Imagine you are listening to a lawyer making a presentation. The lawyer says something that is totally contradictory to everything you have heard before. What should you do? How do you decide what information is correct?
The first thing to remember is that for many of us, myself included, there is a tendency to place greater credence on the first piece of information you hear. I know that if the first person I talk to says a movie was bad, my response to the second person, when they mention that the movie was good, is likely to be “that’s not what I heard.” However, if you think about it objectively, you now have heard from only two people. The information from the second person is not inherently less reliable than the information from the first. Our brains have a nasty habit, however, of placing greater weight on the initial information.
Secondly, just because you have been doing something a particular way for a long time doesn’t mean that this way is correct, or better. Physicians used leeches for many, many years. The fact that the sun revolved around the earth was considered incontrovertible. Don’t necessarily give any credence the number of people who believe something, or how long they have believed it.
Instead, focus on written guidance. In America there is a general presumption that something is legal unless someone can show you a law prohibiting it. In other words, if one person says something is legal, and someone else disagrees, the burden is on the person claiming that it’s illegal. He or she needs to support their position with some sort of evidence. When someone asserts an action is illegal, they often are asked “show you the rule.”
Once you get a copy of the rule, you have two tasks. First, you need to figure out exactly what the rule means. Many rules are not easily understood; the wording can be difficult to discern. Even when the rule is comprehendible, you need to be careful to consider its applicability. If someone shows you a Medicare rule, it does not automatically apply to other payors, including Medicaid, TriCare, or private entities.
The second task may be the most difficult: you need to determine whether the rule is valid. Imagine that a MAC issues a “rule” indicating that any stay of less than 48 hours must be treated as an outpatient stay. MACs lack the authority to create such a regulation. Within the Medicare program there is a clear hierarchy of authority, and the highest authority is the court system. Immediately below that are federal statutes, which sometimes are called the U.S. Code. Next come federal regulations, which are found in the Code of Federal Regulations, or the C.F.R. When a new regulation is issued, it appears in the Federal Register. When most regulations are issued, a government agency includes some interpretative guidance in a document called the “preamble” to the rule. While this guidance carries some legal weight, it is not of the same degree carried by the regulations themselves. Next come the various manuals and other instructions issued by the government agencies. Finally, there are the instructions from the MACs themselves.
A rule issued by a lower regulatory authority is not valid if it is inconsistent with that which already has been established by a higher authority. A MAC lacks the authority to establish a policy that contradicts an existing regulation or statute. In this example, since there are manuals from Medicare indicating that physicians should use 24 hours as a benchmark for admission determinations, MACs lack the ability to create a different standard. In short, just because someone can show you a rule doesn’t automatically mean that the rule is valid. You need to consider whether the authority to impose the purported rule exists.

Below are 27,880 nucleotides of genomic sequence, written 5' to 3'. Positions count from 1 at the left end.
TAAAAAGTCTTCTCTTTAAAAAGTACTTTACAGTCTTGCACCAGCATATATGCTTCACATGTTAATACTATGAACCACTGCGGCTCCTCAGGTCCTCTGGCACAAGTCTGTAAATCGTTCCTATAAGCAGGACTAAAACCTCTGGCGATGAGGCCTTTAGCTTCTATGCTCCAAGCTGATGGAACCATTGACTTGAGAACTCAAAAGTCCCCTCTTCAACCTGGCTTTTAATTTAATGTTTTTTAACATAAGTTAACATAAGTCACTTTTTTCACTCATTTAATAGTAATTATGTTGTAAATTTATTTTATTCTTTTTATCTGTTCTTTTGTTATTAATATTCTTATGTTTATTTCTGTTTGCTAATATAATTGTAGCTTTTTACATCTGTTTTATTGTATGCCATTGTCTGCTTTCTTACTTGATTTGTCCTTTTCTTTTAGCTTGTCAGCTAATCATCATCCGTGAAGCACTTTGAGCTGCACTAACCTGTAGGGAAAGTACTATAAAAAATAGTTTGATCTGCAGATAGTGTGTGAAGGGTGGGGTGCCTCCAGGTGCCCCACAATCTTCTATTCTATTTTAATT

The “authority” question can be particularly important when dealing with private payors. Unless a contract with the private payor gives it the right to impose rules on you, private payors generally have very little authority to impose anything (a contract, however, can change everything.)
It may seem daunting to be in a position in which you have to choose between conflicting opinions issued by two experts. But don’t shy away from the task. Think of yourself as a judge or juror. Ask the people offering the conflicting advice to explain themselves. Listen carefully and ask lots of questions. If possible, you even may want to have the conflicting experts have a discussion while you listen. Remember that the burden is on the person claiming that a certain action is illegal. Make them present their proof. See whether their arguments make sense. Confirm that they are able to cite something other than their opinion or what “everybody knows” (or does.).
The healthcare world is a highly regulated environment. It can feel like a “risky business.” But if you ask people to cite their sources and listen carefully, disputes between experts can be educational, not stressful. Never be afraid to ask people “why.” And keep enough of an open mind to consider the possibility that something that you have believed for years may be wrong.
About the Author
David Glaser is a shareholder in Fredrikson & Byron’s Health Law Group and helped establish its Health Care Fraud & Compliance Group. David helps healthcare entities negotiate the maze of healthcare regulations, providing advice about risk management, reimbursement and business planning issues. He has considerable experience in healthcare regulation and litigation, including compliance, criminal and civil fraud investigations, and reimbursement disputes.
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